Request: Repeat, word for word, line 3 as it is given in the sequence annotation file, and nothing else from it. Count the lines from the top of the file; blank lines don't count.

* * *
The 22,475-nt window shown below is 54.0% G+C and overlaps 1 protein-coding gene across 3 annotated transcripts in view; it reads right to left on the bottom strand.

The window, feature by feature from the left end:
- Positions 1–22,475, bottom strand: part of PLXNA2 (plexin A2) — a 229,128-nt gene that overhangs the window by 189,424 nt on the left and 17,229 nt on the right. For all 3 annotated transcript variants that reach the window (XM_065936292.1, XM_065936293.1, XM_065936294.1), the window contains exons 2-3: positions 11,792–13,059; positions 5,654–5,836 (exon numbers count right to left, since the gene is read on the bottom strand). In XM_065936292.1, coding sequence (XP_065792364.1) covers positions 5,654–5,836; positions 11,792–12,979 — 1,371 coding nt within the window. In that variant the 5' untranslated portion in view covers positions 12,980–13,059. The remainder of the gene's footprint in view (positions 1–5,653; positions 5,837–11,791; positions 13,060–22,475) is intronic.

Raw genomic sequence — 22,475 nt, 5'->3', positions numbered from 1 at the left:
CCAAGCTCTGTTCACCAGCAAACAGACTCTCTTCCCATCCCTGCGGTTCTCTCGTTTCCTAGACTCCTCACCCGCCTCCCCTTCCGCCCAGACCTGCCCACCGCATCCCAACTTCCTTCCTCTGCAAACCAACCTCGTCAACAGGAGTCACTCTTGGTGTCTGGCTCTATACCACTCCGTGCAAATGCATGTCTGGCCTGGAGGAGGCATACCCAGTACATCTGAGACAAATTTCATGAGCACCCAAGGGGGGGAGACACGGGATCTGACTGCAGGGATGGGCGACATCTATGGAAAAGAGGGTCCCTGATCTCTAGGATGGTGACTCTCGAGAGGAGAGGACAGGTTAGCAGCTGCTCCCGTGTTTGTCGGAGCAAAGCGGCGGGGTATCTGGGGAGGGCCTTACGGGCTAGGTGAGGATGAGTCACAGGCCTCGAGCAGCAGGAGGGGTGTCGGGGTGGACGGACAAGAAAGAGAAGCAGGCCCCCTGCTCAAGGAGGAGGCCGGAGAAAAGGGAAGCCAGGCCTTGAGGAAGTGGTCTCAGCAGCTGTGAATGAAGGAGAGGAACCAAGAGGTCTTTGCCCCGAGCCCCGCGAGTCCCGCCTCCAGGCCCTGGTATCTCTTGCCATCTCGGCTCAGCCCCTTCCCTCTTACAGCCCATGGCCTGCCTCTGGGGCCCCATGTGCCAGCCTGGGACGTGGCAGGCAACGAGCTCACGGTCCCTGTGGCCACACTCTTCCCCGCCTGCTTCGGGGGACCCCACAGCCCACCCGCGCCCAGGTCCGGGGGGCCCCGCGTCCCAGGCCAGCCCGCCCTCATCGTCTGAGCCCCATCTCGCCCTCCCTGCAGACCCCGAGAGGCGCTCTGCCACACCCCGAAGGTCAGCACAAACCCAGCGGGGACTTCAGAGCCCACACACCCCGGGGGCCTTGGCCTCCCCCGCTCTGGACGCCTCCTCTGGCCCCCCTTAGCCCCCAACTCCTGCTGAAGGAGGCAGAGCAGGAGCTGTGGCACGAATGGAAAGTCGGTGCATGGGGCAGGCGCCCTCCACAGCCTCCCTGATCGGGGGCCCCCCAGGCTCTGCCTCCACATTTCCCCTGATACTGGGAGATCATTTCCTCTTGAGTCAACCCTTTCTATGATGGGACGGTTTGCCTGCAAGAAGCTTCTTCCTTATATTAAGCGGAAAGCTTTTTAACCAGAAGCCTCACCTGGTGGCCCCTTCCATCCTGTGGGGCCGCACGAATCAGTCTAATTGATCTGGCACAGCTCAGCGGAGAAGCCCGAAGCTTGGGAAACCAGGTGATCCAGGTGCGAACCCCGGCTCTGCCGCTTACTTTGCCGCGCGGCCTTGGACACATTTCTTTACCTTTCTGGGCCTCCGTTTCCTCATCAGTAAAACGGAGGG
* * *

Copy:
- Positions 1–22,475, bottom strand: part of PLXNA2 (plexin A2) — a 229,128-nt gene that overhangs the window by 189,424 nt on the left and 17,229 nt on the right. For all 3 annotated transcript variants that reach the window (XM_065936292.1, XM_065936293.1, XM_065936294.1), the window contains exons 2-3: positions 11,792–13,059; positions 5,654–5,836 (exon numbers count right to left, since the gene is read on the bottom strand). In XM_065936292.1, coding sequence (XP_065792364.1) covers positions 5,654–5,836; positions 11,792–12,979 — 1,371 coding nt within the window. In that variant the 5' untranslated portion in view covers positions 12,980–13,059. The remainder of the gene's footprint in view (positions 1–5,653; positions 5,837–11,791; positions 13,060–22,475) is intronic.